Both micro- and nano-learning are designed to be delivered on mobile devices, either in short moments when learners have downtime, or when they are ' in the flow of work', to quickly answer specific questions and queries that employees have while they are working. In fact, we should not forget that 91% of people who have a smartphone look up information on their device while they are performing a task.

The popularity of these learning styles has increased in tandem with the rise of smartphones, tablets and PCs and because of the limited time modern learners have for education (some experts argue that it also corresponds to a decline in attention spans). Whether our attention spans are decreasing or not is a matter of debate, but certainly every day our lives are characterised by a constant switching from one activity to another and from one screen to another.

The analogies

Besides serving the common purpose of facilitating learners' lives by giving them the opportunity to independently manage the way they learn, both have similarities. For example:

  • Giving access to information at the point of need.
  • They facilitate reinforcement of learning.
  • They help learning at one's own pace.
  • Provide low-cost training solutions.
  • Helping to identify and focus on learning objectives.
  • Give learners control of the training.
  • Offer rich multimedia content.
  • Reduce cognitive load.
  • Give access to content even outside working hours.

The difference between micro- and nano-learning

Micro- and nano-learning differ in the scope and duration of the training. While an average microlearning module can last from 10 minutes, the duration of nanolearning modules is generally 1-3 minutes. Consequently, nano-learning is aimed at teaching a specific competence that serves to achieve a training objective, whereas microlearning offers a more comprehensive view and teaches all competences within the training objective through short contents.

Advantages and disadvantages of micro and nano-learning

  • Micro and nano learning suit the modern learner and can be a perfect way to keep employees engaged and up-to-date with the latest company developments and goals. They are training methods that can be part of an ongoing personal development plan that allows employees to grow on a personal level, honing soft skills and keeping motivation high.
  • Courses can be delivered in several modes: video, audio or text, which makes them accessible to all users and satisfies different learning needs. They can also offer an easy and quick method of refresher training, or act as a 'helper' in the workflow.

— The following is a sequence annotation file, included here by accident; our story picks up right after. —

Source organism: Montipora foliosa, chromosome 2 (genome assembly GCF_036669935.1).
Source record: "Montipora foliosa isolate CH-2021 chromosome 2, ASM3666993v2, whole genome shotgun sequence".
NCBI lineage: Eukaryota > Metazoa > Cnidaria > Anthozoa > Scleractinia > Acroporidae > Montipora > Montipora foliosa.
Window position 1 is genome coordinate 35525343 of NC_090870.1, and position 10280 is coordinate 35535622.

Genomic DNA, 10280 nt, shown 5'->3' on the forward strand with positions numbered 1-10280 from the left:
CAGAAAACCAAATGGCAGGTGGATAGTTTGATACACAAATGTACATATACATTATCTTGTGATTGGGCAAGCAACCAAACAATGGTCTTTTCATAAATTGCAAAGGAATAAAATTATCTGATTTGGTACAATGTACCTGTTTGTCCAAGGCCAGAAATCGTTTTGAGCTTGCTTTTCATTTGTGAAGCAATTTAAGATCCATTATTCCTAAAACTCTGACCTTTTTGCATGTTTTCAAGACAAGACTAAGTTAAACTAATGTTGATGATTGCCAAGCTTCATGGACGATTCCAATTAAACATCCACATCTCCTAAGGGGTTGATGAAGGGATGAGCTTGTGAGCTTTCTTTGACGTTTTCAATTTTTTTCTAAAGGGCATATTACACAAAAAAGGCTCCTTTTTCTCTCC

• These types of courses can be delivered with a smaller budget than traditional eLearning courses, although they can take time to develop.
  • Micro- and nano-learning are part of a learning style that is better suited to some topics than others and must be used to achieve very specific results. It is useful for reinforcing existing knowledge or giving specific instructions on how to perform a task, but on its own is not sufficient to convey more complex concepts.
  • Since employees can take these courses at any time during their day, there is a possibility that learning will become very fragmented.
  • It is essential that the microlearning strategy reinforces and cooperates with long-term objectives and that there are no conflicts of interest.
  • Micro- and nano-learning courses alone cannot foster solid training in a company, but must be part of a broader learning strategy, where their role is to further help employees.


The integration of micro- and nano-learning as part of a company's training strategy can certainly be a great help to employees. As we have seen, this way of delivering learning can be effective if it is focused on very specific objectives or if it is used to reinforce or supplement employees' knowledge. It is a type of training that stems from an action that is already an integral part of our lives; therefore, employees will look for information on their mobile phones to help them with work tasks regardless of whether or not these are provided by the company.

According to studies, companies that adopt these new training methods will reap the benefits and can help build a corporate culture of engaged and motivated employees. However, micro- and nano-learning alone is not enough and will only be effective in a company if it is embedded in the context of a broader learning strategy and supported by leadership that values personal and skills development.

Did you like this article? Sign up for the newsletter and receive weekly news!

Subscribe to Newsletter


No comments are in yet. You be the first to comment on this article!

Post a comment

E-Mail (only for alert)
Insert your comment: